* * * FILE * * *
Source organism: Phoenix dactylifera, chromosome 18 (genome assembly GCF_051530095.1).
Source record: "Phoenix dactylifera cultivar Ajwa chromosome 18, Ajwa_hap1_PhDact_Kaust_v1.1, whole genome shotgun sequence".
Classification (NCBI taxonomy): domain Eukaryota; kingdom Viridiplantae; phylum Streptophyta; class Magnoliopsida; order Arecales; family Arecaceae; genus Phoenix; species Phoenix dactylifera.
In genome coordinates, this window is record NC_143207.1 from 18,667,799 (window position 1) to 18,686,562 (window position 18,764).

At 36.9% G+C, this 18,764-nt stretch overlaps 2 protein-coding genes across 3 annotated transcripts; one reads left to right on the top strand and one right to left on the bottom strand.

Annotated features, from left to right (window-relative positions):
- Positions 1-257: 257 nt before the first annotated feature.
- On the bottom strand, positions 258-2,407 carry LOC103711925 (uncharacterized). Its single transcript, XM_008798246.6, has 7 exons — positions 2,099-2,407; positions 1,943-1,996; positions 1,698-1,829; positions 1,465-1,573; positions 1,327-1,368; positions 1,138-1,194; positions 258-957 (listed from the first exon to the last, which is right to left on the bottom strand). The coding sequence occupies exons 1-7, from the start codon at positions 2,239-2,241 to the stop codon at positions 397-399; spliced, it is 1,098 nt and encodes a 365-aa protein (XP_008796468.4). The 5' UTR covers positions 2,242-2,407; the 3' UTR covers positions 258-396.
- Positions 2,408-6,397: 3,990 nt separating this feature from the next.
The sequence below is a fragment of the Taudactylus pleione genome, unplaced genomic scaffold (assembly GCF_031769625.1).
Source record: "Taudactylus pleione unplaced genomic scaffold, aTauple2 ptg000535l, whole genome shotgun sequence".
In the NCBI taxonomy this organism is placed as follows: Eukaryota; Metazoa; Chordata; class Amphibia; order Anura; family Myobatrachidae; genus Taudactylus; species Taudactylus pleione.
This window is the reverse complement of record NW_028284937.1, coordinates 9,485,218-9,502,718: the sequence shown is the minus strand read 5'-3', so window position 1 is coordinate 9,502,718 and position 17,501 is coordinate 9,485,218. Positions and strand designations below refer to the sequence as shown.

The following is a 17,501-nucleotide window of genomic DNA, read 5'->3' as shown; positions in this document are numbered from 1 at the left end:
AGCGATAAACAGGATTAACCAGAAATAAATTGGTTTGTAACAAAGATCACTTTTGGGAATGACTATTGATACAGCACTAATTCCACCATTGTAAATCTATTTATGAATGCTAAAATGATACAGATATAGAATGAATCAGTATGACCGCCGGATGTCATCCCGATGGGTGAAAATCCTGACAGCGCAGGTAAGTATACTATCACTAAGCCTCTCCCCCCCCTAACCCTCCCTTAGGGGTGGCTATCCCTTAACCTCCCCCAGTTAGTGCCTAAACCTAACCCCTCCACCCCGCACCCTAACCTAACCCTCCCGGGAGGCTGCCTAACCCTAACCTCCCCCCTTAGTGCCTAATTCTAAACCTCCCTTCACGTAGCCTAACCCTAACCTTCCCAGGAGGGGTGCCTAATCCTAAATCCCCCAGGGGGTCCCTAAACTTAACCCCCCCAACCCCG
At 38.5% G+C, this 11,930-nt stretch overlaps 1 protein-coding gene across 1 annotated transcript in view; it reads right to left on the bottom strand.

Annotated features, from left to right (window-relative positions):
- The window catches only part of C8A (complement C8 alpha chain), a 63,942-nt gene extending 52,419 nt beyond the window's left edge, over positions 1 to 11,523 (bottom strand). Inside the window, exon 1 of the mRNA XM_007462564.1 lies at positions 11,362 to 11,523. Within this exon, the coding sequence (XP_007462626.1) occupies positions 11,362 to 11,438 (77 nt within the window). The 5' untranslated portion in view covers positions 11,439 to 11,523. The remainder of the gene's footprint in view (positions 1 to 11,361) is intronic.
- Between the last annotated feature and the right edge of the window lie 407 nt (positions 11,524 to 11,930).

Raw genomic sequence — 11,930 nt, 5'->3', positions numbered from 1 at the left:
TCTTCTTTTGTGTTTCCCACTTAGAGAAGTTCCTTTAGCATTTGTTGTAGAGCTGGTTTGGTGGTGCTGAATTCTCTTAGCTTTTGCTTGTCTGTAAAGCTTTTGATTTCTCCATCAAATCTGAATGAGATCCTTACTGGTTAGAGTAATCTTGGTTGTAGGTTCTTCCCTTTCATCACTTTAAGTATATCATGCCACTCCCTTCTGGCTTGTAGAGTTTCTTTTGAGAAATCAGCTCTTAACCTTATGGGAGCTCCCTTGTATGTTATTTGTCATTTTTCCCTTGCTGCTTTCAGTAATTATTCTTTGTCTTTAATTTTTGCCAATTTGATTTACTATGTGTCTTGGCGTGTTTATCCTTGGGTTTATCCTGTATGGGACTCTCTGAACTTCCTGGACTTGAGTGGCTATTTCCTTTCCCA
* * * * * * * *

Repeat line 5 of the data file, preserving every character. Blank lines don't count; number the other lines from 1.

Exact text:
At 36.9% G+C, this 18,764-nt stretch overlaps 2 protein-coding genes across 3 annotated transcripts; one reads left to right on the top strand and one right to left on the bottom strand.